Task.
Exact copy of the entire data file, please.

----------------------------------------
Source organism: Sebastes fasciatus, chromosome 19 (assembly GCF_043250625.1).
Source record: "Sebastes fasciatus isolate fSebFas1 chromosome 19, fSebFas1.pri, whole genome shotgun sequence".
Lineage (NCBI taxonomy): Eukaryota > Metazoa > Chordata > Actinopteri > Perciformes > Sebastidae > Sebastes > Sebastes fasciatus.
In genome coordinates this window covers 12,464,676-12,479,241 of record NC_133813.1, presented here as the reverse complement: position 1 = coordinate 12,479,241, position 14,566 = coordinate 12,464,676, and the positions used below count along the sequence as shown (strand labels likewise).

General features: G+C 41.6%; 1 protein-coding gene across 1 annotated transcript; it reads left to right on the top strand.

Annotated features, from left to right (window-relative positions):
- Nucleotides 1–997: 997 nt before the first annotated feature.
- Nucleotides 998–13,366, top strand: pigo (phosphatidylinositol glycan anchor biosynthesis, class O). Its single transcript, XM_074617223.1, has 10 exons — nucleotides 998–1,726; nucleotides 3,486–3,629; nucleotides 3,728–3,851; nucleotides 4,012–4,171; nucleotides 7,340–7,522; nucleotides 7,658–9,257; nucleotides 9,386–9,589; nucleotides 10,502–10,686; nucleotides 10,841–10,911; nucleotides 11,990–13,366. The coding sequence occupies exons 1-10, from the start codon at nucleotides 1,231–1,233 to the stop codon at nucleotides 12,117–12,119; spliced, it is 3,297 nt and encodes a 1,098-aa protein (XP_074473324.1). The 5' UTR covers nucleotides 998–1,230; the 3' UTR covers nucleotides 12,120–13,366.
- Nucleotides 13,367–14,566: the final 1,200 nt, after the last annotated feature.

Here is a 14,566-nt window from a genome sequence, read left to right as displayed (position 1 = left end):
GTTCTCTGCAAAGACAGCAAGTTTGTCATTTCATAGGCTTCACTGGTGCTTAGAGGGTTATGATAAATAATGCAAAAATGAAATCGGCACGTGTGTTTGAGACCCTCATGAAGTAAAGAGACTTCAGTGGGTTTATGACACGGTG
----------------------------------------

Source organism: Sebastes fasciatus, chromosome 19 (assembly GCF_043250625.1).
Source record: "Sebastes fasciatus isolate fSebFas1 chromosome 19, fSebFas1.pri, whole genome shotgun sequence".
Lineage (NCBI taxonomy): Eukaryota > Metazoa > Chordata > Actinopteri > Perciformes > Sebastidae > Sebastes > Sebastes fasciatus.
In genome coordinates this window covers 12,464,676-12,479,241 of record NC_133813.1, presented here as the reverse complement: position 1 = coordinate 12,479,241, position 14,566 = coordinate 12,464,676, and the positions used below count along the sequence as shown (strand labels likewise).

General features: G+C 41.6%; 1 protein-coding gene across 1 annotated transcript; it reads left to right on the top strand.

Annotated features, from left to right (window-relative positions):
- Nucleotides 1–997: 997 nt before the first annotated feature.
- Nucleotides 998–13,366, top strand: pigo (phosphatidylinositol glycan anchor biosynthesis, class O). Its single transcript, XM_074617223.1, has 10 exons — nucleotides 998–1,726; nucleotides 3,486–3,629; nucleotides 3,728–3,851; nucleotides 4,012–4,171; nucleotides 7,340–7,522; nucleotides 7,658–9,257; nucleotides 9,386–9,589; nucleotides 10,502–10,686; nucleotides 10,841–10,911; nucleotides 11,990–13,366. The coding sequence occupies exons 1-10, from the start codon at nucleotides 1,231–1,233 to the stop codon at nucleotides 12,117–12,119; spliced, it is 3,297 nt and encodes a 1,098-aa protein (XP_074473324.1). The 5' UTR covers nucleotides 998–1,230; the 3' UTR covers nucleotides 12,120–13,366.
- Nucleotides 13,367–14,566: the final 1,200 nt, after the last annotated feature.

Here is a 14,566-nt window from a genome sequence, read left to right as displayed (position 1 = left end):
GTTCTCTGCAAAGACAGCAAGTTTGTCATTTCATAGGCTTCACTGGTGCTTAGAGGGTTATGATAAATAATGCAAAAATGAAATCGGCACGTGTGTTTGAGACCCTCATGAAGTAAAGAGACTTCAGTGGGTTTATGACACGGTG